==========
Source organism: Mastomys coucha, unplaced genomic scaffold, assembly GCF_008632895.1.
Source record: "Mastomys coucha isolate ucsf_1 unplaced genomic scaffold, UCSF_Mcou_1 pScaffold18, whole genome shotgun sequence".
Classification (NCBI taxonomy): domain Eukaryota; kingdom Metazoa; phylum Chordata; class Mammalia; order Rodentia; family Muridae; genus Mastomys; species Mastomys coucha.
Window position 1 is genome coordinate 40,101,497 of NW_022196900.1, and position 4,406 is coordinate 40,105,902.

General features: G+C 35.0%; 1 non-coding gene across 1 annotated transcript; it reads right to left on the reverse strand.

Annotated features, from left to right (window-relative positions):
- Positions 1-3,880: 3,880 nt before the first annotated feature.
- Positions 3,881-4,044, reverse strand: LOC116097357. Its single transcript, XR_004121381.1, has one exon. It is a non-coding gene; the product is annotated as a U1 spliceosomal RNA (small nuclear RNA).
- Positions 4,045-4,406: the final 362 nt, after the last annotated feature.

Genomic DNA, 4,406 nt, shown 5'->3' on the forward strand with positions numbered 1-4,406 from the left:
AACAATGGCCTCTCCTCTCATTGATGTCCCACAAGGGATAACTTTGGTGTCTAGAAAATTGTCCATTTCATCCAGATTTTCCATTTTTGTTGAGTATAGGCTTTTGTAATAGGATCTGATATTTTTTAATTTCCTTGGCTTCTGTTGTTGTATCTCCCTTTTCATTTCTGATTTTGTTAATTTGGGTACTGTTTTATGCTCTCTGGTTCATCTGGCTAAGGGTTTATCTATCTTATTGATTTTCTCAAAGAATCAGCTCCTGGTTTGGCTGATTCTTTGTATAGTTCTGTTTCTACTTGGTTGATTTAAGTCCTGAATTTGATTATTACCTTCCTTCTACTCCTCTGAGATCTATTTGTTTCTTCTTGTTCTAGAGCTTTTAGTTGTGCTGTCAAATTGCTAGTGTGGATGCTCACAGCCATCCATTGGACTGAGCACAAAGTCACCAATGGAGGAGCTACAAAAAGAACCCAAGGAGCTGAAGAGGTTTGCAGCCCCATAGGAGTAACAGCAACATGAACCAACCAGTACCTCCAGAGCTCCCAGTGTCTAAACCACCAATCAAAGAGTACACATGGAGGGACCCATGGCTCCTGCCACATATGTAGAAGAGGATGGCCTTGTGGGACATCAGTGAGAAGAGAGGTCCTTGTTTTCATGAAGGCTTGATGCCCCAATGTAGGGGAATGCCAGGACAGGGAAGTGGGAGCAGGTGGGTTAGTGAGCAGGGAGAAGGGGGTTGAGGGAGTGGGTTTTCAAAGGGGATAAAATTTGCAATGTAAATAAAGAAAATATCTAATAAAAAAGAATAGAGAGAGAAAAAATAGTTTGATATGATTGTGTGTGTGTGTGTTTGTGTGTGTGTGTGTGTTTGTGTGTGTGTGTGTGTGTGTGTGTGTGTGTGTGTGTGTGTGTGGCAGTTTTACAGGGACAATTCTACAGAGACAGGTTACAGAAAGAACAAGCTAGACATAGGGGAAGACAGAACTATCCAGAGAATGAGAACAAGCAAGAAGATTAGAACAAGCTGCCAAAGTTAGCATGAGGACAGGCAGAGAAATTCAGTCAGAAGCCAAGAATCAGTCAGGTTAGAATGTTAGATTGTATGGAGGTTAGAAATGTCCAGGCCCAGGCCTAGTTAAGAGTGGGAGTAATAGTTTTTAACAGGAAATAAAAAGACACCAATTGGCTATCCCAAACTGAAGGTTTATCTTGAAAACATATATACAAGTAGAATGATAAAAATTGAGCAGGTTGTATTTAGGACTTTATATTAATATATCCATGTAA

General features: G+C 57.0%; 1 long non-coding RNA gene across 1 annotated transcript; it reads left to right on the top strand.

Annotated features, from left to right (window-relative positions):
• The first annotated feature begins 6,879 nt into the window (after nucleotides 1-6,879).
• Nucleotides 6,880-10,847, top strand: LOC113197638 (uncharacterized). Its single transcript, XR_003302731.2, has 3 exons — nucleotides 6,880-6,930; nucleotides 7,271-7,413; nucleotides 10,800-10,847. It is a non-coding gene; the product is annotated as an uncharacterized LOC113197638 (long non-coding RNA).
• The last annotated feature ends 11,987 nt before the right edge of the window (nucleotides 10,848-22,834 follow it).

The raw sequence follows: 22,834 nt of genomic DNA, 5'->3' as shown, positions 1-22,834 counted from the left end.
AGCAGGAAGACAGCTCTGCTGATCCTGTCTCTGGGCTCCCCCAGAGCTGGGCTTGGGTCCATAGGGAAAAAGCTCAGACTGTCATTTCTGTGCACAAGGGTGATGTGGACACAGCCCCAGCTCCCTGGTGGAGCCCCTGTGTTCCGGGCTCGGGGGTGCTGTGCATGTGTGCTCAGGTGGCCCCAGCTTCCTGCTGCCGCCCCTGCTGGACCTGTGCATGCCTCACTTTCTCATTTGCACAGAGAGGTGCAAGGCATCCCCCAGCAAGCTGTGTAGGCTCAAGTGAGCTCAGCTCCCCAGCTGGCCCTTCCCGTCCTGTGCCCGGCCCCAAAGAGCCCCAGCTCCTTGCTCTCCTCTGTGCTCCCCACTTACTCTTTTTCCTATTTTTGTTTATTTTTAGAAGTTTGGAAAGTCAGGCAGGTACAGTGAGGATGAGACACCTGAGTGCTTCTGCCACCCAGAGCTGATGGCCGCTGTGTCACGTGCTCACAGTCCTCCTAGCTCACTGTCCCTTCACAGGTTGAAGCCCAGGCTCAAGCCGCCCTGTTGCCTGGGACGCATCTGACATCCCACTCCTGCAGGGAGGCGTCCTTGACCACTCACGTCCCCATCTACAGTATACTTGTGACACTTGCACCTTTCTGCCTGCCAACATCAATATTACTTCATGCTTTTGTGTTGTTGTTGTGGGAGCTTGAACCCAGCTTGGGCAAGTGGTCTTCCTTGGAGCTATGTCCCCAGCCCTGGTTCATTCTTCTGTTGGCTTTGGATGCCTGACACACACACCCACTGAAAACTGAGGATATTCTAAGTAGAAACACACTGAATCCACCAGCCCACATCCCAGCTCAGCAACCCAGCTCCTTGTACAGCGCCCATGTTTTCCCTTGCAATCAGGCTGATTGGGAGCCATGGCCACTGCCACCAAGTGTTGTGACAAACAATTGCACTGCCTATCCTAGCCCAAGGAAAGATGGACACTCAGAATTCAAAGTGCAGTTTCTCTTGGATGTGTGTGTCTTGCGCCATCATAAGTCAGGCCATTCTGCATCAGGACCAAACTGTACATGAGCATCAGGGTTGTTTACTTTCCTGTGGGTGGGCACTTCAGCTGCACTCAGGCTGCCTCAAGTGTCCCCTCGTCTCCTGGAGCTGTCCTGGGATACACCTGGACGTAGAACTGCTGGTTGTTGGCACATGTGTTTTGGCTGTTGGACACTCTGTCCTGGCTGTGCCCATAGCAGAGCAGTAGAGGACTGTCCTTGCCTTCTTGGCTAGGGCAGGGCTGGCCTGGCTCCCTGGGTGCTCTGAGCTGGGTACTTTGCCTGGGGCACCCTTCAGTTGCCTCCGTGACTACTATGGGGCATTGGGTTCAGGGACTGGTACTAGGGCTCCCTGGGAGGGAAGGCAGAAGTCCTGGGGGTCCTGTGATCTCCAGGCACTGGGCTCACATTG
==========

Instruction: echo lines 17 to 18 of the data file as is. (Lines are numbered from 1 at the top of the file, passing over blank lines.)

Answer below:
The raw sequence follows: 22,834 nt of genomic DNA, 5'->3' as shown, positions 1-22,834 counted from the left end.
AGCAGGAAGACAGCTCTGCTGATCCTGTCTCTGGGCTCCCCCAGAGCTGGGCTTGGGTCCATAGGGAAAAAGCTCAGACTGTCATTTCTGTGCACAAGGGTGATGTGGACACAGCCCCAGCTCCCTGGTGGAGCCCCTGTGTTCCGGGCTCGGGGGTGCTGTGCATGTGTGCTCAGGTGGCCCCAGCTTCCTGCTGCCGCCCCTGCTGGACCTGTGCATGCCTCACTTTCTCATTTGCACAGAGAGGTGCAAGGCATCCCCCAGCAAGCTGTGTAGGCTCAAGTGAGCTCAGCTCCCCAGCTGGCCCTTCCCGTCCTGTGCCCGGCCCCAAAGAGCCCCAGCTCCTTGCTCTCCTCTGTGCTCCCCACTTACTCTTTTTCCTATTTTTGTTTATTTTTAGAAGTTTGGAAAGTCAGGCAGGTACAGTGAGGATGAGACACCTGAGTGCTTCTGCCACCCAGAGCTGATGGCCGCTGTGTCACGTGCTCACAGTCCTCCTAGCTCACTGTCCCTTCACAGGTTGAAGCCCAGGCTCAAGCCGCCCTGTTGCCTGGGACGCATCTGACATCCCACTCCTGCAGGGAGGCGTCCTTGACCACTCACGTCCCCATCTACAGTATACTTGTGACACTTGCACCTTTCTGCCTGCCAACATCAATATTACTTCATGCTTTTGTGTTGTTGTTGTGGGAGCTTGAACCCAGCTTGGGCAAGTGGTCTTCCTTGGAGCTATGTCCCCAGCCCTGGTTCATTCTTCTGTTGGCTTTGGATGCCTGACACACACACCCACTGAAAACTGAGGATATTCTAAGTAGAAACACACTGAATCCACCAGCCCACATCCCAGCTCAGCAACCCAGCTCCTTGTACAGCGCCCATGTTTTCCCTTGCAATCAGGCTGATTGGGAGCCATGGCCACTGCCACCAAGTGTTGTGACAAACAATTGCACTGCCTATCCTAGCCCAAGGAAAGATGGACACTCAGAATTCAAAGTGCAGTTTCTCTTGGATGTGTGTGTCTTGCGCCATCATAAGTCAGGCCATTCTGCATCAGGACCAAACTGTACATGAGCATCAGGGTTGTTTACTTTCCTGTGGGTGGGCACTTCAGCTGCACTCAGGCTGCCTCAAGTGTCCCCTCGTCTCCTGGAGCTGTCCTGGGATACACCTGGACGTAGAACTGCTGGTTGTTGGCACATGTGTTTTGGCTGTTGGACACTCTGTCCTGGCTGTGCCCATAGCAGAGCAGTAGAGGACTGTCCTTGCCTTCTTGGCTAGGGCAGGGCTGGCCTGGCTCCCTGGGTGCTCTGAGCTGGGTACTTTGCCTGGGGCACCCTTCAGTTGCCTCCGTGACTACTATGGGGCATTGGGTTCAGGGACTGGTACTAGGGCTCCCTGGGAGGGAAGGCAGAAGTCCTGGGGGTCCTGTGATCTCCAGGCACTGGGCTCACATTG